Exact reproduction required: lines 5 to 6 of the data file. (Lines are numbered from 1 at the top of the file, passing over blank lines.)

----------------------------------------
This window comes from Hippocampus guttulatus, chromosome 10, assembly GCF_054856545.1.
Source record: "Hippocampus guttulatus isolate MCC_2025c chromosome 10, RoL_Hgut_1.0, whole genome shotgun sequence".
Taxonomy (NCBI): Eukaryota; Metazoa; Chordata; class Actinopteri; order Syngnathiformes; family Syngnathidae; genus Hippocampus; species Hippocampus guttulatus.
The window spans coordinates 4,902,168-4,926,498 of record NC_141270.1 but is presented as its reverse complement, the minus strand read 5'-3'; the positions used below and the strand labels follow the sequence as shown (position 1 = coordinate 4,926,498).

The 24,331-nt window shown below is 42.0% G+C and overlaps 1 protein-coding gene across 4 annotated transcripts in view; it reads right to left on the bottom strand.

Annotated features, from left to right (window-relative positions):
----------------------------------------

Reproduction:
The 24,331-nt window shown below is 42.0% G+C and overlaps 1 protein-coding gene across 4 annotated transcripts in view; it reads right to left on the bottom strand.

Annotated features, from left to right (window-relative positions):